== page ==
“There are technical challenges to be addressed, and more in image exchange than other types of data, but it is not rocket science. We can all get together and solve things like file size issues,” Cassel said. “That is the role RSNA has played along with IHE and others. At the end of the day, we are asking somebody to take a transaction off the internet and release sensitive medical information in response to that transaction,” he said. “Nobody is going to do that without a really solid foundation of trust. That is what Carequality provides. The foundation is the legal structure to allow the organizations to all trust one another. We have built that up over time, and we are rapidly approaching the 2 billion mark in terms of documents exchanged.”

But there is nothing about the framework that is inherent to documents, Cassel said.  “We can take the same framework and apply it to image exchange or to FHIR-based data elements as well.”

“We are ready to apply that existing legal and governance framework to the technical challenge of image exchange,” he said. “We are doing that through the vehicle of the implementation guide developed in collaboration with RSNA. And we are at a point where early adopters have done the partner testing and we have largely gotten the feedback we need to finalize and adopt for production use that implementation guide supplement. We expect to be doing that around the end of the first quarter or beginning of the second quarter of this year.”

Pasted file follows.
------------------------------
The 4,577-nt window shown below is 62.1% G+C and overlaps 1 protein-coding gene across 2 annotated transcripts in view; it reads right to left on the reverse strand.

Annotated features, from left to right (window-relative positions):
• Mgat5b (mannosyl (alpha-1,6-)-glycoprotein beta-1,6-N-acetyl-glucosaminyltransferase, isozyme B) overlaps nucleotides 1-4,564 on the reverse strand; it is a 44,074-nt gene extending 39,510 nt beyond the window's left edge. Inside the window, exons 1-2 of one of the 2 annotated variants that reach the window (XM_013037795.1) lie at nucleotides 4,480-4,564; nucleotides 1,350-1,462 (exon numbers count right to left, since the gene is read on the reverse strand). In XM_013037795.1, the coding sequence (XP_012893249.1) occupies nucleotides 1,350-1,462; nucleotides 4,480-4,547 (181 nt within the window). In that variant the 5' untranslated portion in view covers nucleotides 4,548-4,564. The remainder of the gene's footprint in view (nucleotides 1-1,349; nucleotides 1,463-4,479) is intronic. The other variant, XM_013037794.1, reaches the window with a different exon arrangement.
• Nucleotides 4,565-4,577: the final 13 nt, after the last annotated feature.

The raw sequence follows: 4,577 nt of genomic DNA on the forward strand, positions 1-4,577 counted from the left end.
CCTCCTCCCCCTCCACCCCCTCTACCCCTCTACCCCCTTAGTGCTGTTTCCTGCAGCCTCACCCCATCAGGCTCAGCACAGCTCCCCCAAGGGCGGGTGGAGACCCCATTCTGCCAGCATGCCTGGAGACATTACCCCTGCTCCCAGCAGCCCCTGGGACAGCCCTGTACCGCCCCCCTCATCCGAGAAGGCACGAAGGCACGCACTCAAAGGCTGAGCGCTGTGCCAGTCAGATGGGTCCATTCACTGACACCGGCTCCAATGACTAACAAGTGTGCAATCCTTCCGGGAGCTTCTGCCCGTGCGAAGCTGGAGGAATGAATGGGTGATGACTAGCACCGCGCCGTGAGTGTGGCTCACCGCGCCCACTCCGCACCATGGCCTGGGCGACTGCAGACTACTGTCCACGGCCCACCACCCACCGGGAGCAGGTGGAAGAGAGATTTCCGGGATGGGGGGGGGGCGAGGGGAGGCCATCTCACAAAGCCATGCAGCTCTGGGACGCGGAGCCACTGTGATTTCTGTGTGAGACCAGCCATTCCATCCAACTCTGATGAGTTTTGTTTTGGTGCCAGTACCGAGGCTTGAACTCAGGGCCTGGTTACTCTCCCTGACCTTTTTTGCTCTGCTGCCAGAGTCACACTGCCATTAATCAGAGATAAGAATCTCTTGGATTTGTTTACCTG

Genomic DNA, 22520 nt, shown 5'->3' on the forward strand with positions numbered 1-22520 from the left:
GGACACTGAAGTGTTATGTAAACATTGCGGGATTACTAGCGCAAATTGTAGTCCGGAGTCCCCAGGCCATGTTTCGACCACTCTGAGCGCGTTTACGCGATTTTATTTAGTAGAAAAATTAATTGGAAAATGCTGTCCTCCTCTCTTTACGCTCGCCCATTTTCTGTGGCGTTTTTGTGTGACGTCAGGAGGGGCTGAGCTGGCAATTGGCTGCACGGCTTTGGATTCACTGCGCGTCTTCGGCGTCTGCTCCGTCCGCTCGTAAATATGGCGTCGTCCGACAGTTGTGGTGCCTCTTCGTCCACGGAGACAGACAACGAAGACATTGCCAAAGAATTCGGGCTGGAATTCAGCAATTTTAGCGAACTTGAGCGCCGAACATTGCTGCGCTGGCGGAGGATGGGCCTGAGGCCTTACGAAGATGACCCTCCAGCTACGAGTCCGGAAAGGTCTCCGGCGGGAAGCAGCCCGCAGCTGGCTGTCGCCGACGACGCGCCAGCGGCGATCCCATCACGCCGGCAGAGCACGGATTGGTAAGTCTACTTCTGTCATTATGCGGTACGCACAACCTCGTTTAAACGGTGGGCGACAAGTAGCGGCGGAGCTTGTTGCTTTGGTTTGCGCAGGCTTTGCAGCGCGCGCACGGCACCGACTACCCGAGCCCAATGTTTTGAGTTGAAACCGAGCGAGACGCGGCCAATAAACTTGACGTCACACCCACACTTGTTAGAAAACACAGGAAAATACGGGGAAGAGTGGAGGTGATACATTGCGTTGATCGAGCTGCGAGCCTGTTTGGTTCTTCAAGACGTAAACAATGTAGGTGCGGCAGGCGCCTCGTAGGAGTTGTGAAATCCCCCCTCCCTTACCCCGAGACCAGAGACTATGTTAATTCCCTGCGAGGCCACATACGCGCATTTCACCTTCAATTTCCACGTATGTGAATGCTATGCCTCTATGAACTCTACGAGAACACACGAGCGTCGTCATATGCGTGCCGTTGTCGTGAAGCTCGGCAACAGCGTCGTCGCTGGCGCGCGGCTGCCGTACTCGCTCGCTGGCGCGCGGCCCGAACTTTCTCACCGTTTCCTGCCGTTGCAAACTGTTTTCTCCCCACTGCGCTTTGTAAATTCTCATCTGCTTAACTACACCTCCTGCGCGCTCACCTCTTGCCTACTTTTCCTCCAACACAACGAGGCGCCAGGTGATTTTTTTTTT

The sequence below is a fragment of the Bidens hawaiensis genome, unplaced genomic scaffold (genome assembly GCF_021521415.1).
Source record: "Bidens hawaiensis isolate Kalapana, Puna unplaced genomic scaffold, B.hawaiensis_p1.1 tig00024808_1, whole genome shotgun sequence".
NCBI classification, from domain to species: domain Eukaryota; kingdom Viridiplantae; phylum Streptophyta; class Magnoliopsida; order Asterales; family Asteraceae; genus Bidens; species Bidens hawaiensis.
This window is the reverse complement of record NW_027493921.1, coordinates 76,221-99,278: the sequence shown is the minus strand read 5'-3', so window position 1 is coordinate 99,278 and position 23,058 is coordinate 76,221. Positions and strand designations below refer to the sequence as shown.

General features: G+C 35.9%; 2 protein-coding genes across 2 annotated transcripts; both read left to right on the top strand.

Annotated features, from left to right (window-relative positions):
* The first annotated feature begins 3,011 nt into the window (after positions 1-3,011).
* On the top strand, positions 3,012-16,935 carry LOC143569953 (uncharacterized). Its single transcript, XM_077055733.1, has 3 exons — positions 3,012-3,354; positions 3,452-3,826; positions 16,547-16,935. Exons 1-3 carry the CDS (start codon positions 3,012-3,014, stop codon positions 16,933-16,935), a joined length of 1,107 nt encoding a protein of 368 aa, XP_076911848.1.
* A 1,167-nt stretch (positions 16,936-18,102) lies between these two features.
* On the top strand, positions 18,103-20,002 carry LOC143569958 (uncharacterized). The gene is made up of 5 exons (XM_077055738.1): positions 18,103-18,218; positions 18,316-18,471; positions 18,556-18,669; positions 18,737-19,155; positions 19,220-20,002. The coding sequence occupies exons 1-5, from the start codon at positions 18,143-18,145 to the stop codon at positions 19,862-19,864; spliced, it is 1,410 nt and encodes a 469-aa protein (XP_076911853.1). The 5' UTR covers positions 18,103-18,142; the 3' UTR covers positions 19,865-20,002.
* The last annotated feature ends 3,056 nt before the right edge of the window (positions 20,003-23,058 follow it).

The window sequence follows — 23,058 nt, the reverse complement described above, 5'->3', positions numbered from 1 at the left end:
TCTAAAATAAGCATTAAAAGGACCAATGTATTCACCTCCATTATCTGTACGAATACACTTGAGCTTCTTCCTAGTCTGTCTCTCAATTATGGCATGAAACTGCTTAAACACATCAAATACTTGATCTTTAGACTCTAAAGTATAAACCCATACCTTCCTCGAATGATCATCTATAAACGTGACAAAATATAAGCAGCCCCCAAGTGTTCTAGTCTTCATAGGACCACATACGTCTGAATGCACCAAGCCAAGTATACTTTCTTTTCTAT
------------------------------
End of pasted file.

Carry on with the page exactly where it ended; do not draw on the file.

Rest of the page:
Cassel added that they expect a relatively early enhancement to the image exchange supplement to incorporate FHIR as a transport mechanism.

I asked Cassel if image exchange could be part of the TEFCA effort that Sequoia is working on as the Recognized Coordinating Entity.  “There is some potential for that,” he said. “We have talked with ONC at a very conceptual level about how it might make sense from Carequality’s work on FHIR-based exchange. It is reasonable to think the same would apply to image exchange and ultimately image exchange could be covered under TEFCA as well.”

Mendelson said those working in radiology informatics want DICOM data to be treated like all other types of healthcare data. “It needs a little massaging because DICOM is not text data or lab data. The formatting is different. But we would like to see it treated the same way.

Mendelson said he is enthusiastic about the work with Carequality. “Over the last few years, the vendors who provided CD exchange have built networks of their clients. Those vendors are coming to the table, and bringing their networks, which are national, to the table. So we have a vendor at Mount Sinai, LifeImage, that provides us with services in terms of moving images around, importing CDs, et cetera. It is one of the vendors that has signed on and is participating in the initial implementation of the Carequality RSNA project.”

He is also encouraged thinking about the positive impact on patients. “Just like with my experience in that RSNA ImageShare project, taking the burden off patients who are ill is huge. If someone tells you that you have cancer and you want to get second opinion, getting all the records together is a huge challenge if you are well and an even bigger challenge if you are worried that you might have something that is going to kill you. It takes a big effort and not just in imaging. It can take weeks to gather all the medical records” He said you should just be able to go to the radiology department and sign a document about where you want your documents to go.

The companies involved in the pilot project:




Ambra Health

The Carequality implementers:


Athena Health





eHealth Exchange


Glenwood Systems

Health Gorilla

Community Care HIE








Particle Health

PCC Pediatric EHR Solutions


•  Redox

Safe Health

Safety Net Connect

Santa Cruz Health Information Exchange


Zen Healthcare IT